Organizer: Helen Barr, Univesity of Oxford
- Robert Meyer-Lee, Indiana University-South Bend, “Merchant-Squire: Love, Fiction, and Literary Value”
- Karen Cherewatuk, St. Olaf College, “Mother-Murder in the Prioress Tale and the Man of Law’s Tale”
- Sheila Fisher, Trinity College, “When Chaucer’s Women Talk About Themselves”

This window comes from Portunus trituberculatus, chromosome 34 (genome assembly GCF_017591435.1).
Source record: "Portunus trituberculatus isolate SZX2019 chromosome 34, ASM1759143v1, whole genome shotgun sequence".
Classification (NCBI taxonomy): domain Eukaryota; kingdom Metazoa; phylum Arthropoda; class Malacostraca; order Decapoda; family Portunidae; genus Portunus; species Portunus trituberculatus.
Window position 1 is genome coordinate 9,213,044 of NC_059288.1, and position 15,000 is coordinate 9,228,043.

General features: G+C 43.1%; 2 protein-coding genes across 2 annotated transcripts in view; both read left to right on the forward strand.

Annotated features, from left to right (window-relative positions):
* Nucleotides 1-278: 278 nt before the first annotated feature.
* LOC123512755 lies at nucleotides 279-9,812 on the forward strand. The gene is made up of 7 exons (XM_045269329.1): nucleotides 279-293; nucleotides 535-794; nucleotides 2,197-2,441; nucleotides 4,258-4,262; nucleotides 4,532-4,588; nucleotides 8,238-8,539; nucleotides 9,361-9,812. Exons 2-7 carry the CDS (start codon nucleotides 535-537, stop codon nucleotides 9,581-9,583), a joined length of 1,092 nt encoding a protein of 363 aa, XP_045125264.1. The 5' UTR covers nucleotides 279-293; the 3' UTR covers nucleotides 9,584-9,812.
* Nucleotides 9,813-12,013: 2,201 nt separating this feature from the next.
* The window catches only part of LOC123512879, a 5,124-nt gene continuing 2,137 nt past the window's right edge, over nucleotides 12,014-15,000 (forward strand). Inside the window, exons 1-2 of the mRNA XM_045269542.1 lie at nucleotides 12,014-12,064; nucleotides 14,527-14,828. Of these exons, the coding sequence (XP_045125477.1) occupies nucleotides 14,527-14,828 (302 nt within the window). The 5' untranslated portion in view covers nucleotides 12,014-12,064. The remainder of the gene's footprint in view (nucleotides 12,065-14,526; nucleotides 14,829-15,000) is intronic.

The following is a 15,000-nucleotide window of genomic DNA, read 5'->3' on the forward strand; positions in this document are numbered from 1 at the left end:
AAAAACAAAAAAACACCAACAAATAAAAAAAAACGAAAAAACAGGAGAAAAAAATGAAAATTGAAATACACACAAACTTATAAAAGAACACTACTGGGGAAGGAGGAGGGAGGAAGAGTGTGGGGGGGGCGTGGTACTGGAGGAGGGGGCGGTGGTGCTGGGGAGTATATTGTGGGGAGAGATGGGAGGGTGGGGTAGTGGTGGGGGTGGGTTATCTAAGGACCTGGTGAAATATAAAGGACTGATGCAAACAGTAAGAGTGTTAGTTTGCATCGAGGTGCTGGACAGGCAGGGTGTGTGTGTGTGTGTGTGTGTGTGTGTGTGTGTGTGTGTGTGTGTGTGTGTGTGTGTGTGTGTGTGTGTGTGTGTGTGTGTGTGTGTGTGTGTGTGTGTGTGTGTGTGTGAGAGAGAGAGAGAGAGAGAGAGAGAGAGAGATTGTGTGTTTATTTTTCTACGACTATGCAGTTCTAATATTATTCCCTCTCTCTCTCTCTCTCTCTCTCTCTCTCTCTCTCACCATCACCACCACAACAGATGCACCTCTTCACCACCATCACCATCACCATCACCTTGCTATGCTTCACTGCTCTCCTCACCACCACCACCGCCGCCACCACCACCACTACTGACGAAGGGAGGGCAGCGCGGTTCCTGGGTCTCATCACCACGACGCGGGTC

This seminar is less about the practical and experiential – “how I teach Chaucer” – and more about reflecting on our practices and experiences: how we teach Chaucer now (and why) and how we might teach Chaucer in the future (and why). The seminar aims to consider the impact of changes in our institutional and disciplinary environments on the content and mode of delivery of our teaching and of students’ learning. Topics might include: to what extent does the lack of consensus about the disciplinary protocols of “English” help or hinder our teaching of Chaucer? how might the medieval liberal arts help us to reimagine the modern classroom? the impact of digital humanities (changes in information technology, access to scholarly research tools, etc.); how we incorporate blogging, tweeting, and social media into our teaching practices; canons/traditions; the connections between Chaucer and disciplines that seem very removed (such as the sciences); the place of affect in the classroom; the decline of language learning and its impact on teaching Chaucer and his age; teaching Middle English; orality in the classroom; how might the emerging discipline of Future Philology affect our teaching? Or the new humanisms? the university as “the marketplace of ideas” – or its opposite; “critical thinking”; why teach Chaucer? medievalism and Creative Anachronism; the turn towards objects; crowdsourcing, the Internet of Things, and the wikiality of it all.